I don't necessarily expect you to be swayed by the antiphysicalist stance, but can we at least recognize that there is more substance to the arguments than the naive wonderment of some emotional sop? If you truly believe that someone presented you with an argument along the lines of the one Dennett cites in your quoted text, then either a) this person did not understand the substance of the antiphysicalist argument, or b) you did not understand the substance of this person's argument.
The antiphysicalist arguments all take off from taking our inner perceptions as not only real (which I agree they are), but realer than any outside investigation could show. I say that our inner perceptions are inter alia caused by a long and variable chain of physical reactions, and that these separate us from the outside world, so that we have to use special equipment and comparison of different third party views, to achieve any reliable understanding of that world. Inner thought fom Plato to Husserl to Sartre has yielded nothing certain or reproducable. By reproducable I do not mean imitative. Dennett's epiphenomenalism is simply a careful description of the techniques we have to use if we are going to arrive at reproducable, falsifiable conclusions about consciousness.
I'm a little slow, bear with me .
Anyway, I don't know that we could ever test a first-person scientific method, nor that such a thing could really exist. After all, the current scientific method (post-Popper) is quite dependent on disprovability. What would be the criteria for "disproof" (or "consensus", for that matter; "consensus" being another important aspect of scientific method) in a first-person, meditative method?
Note: I'm not asking you to defend it, I know it's not a position that you were holding. I'm just curious to see if this idea could be developed further.
Well, claims that anyone using the right techniques to turn their attention inward and still all thought will have the same experience and come to the same conclusions. If he were being intellectually honest, then I suppose he would have to admit that a person having a different experience or coming to a different conclusion would be a falsifying instance. He doesn't seem to think it's ever happened, though.
Hypnagogue, if you have something to say about (specifically) Dennett's approach, as explained in my link, then go ahead. As it is, you are countering "naive anti-physicalist arguments" in general, and that is not the purpose of this thread.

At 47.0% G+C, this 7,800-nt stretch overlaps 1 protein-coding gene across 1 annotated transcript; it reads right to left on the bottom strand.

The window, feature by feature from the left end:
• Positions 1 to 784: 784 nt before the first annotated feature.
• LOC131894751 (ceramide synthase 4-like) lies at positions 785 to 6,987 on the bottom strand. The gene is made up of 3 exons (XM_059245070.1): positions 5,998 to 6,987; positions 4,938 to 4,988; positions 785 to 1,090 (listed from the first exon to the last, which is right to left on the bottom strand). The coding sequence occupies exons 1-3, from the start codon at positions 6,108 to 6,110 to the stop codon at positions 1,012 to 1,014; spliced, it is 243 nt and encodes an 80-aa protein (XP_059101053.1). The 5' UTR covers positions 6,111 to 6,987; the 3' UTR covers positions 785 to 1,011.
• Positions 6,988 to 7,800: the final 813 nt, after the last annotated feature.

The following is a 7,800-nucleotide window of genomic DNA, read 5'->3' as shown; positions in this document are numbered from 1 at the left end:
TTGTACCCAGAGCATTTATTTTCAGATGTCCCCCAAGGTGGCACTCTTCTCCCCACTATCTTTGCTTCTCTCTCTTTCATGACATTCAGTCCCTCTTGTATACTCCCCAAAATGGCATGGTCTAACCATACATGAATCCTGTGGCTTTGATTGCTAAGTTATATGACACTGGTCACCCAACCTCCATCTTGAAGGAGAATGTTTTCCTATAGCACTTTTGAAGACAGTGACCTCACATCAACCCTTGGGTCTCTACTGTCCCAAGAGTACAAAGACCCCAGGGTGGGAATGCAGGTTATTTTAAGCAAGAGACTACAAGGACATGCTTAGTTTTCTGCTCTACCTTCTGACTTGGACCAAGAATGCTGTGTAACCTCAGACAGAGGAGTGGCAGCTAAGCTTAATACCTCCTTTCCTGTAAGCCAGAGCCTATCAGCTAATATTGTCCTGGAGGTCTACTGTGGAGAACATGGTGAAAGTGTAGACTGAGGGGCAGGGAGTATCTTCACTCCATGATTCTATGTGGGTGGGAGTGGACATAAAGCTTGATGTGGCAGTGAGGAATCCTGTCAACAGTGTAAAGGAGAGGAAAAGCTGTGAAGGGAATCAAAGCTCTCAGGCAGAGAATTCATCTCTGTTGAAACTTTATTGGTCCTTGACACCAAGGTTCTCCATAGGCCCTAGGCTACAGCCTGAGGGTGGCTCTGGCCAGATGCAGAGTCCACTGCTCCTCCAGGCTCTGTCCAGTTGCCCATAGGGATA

Which would mean that subjective experiences, found through meditation, are unfalsifiable, and thus unscientific. Dennett's heterophenomenology, on the other hand, is scientific specifically because it itself is falsifiable, and it makes our reports falsifiable (thus eliminating any concept of an aspect of cosnciousness that is "beyond" science).
Nonetheless, naive arguments were introduced, and their naivete needed to be pointed out.
In any case, I read this piece by Dennett some time ago, and my reaction is basically similar to StatusX's. On the face of it, it looks as though heterophenomenology may be as much of an account of consciousness as an objective scientific method could afford. However, I do not think that this implies that heterophenomenology is a complete account of consciousness. If we commit ourselves a priori to the notion that all that is knowable is knowable via third person methods, then it would indeed logically follow that HP tells us all there is to know. But I believe there are good reasons for thinking that phenomenal consciousness is an instance of something that cannot be known from the third person, and I prefer to abandon a commitment to the completeness of third person methods rather than abandon what is apparent to me from first person observation.
Hmm, let's not be too hasty here, re 'falsifiability'; in the 'post-Popper' world, that's not at all the shiboleth! So what is? Probably extent to which it's a part of a 'research program' (Lakatos); falsifiability may be a helpful heuristic, but it hasn't stopped vast numbers of person-years of effort being devoted, for example, to String Theory/M-Theory (pray tell, is it 'falsifiable'?)